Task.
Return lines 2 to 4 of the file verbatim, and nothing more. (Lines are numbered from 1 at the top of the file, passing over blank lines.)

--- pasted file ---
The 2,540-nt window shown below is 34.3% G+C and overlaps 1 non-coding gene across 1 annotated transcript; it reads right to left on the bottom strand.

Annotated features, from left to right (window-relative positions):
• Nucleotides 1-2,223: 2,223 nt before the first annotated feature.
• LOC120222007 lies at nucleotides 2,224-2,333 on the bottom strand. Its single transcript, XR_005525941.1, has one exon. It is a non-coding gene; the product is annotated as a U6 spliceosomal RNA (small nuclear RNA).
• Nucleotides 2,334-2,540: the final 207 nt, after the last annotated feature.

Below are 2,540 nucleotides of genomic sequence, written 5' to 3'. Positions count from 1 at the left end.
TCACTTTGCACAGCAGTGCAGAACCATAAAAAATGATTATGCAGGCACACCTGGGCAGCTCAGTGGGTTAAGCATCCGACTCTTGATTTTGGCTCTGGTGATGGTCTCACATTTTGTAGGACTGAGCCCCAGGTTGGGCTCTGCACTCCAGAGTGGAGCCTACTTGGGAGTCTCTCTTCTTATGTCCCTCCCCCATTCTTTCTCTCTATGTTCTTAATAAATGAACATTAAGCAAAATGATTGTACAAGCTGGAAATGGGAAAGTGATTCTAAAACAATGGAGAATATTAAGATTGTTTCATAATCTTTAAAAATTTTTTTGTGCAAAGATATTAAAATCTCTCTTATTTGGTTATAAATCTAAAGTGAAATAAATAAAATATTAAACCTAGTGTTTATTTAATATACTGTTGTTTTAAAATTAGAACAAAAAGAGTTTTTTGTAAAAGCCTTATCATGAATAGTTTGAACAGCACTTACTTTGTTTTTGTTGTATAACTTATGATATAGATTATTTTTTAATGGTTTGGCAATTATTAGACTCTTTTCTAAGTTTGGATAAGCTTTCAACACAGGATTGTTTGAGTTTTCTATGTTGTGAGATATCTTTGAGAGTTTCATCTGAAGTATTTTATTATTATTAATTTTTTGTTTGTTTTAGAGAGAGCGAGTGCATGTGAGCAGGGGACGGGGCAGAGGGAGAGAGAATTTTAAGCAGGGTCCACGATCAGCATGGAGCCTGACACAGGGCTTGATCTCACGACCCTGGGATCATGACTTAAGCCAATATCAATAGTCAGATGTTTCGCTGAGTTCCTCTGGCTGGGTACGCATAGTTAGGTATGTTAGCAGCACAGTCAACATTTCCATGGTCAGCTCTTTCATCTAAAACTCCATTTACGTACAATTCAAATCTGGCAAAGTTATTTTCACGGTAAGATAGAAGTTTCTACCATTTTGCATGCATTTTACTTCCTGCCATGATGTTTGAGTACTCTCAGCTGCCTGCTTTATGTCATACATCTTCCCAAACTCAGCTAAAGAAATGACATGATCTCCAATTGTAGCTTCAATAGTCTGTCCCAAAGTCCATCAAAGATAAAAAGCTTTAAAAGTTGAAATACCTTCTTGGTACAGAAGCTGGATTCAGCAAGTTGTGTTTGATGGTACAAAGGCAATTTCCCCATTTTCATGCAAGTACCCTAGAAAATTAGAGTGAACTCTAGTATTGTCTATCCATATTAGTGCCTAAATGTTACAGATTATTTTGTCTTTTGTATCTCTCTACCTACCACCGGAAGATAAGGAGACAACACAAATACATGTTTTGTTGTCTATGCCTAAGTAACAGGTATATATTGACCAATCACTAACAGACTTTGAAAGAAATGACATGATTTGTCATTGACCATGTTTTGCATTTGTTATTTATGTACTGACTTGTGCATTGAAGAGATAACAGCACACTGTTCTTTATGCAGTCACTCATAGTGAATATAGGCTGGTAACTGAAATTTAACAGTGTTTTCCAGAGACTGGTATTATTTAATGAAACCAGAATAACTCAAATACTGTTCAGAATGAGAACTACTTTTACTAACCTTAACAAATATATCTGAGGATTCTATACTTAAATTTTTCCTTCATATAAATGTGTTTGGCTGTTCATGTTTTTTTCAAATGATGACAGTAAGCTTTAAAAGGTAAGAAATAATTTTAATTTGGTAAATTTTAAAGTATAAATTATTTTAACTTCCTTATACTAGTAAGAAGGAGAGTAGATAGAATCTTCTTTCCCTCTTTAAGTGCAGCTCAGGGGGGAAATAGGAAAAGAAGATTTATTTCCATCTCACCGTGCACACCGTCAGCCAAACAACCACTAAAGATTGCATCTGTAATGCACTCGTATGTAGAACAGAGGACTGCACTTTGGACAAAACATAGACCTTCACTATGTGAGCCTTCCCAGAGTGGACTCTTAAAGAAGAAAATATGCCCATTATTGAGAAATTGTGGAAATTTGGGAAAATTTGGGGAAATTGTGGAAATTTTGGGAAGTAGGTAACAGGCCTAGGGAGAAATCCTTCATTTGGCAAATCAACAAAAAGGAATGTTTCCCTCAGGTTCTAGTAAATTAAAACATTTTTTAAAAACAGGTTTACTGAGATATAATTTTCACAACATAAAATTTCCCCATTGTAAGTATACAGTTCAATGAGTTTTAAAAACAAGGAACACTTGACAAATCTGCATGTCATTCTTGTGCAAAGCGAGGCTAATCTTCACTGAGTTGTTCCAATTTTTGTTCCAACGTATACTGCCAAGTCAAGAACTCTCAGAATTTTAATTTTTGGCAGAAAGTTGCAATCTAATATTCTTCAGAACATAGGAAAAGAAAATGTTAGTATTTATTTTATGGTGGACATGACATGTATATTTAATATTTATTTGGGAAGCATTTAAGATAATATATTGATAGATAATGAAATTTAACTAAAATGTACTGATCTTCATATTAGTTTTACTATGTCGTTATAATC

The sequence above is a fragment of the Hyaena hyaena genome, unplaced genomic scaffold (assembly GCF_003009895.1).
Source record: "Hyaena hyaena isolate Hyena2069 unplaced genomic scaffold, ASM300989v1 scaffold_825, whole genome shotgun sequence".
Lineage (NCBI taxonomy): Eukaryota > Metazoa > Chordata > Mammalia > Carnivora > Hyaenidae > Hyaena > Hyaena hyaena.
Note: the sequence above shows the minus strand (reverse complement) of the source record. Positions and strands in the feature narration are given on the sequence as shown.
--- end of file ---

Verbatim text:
Annotated features, from left to right (window-relative positions):
• Nucleotides 1-2,223: 2,223 nt before the first annotated feature.
• LOC120222007 lies at nucleotides 2,224-2,333 on the bottom strand. Its single transcript, XR_005525941.1, has one exon. It is a non-coding gene; the product is annotated as a U6 spliceosomal RNA (small nuclear RNA).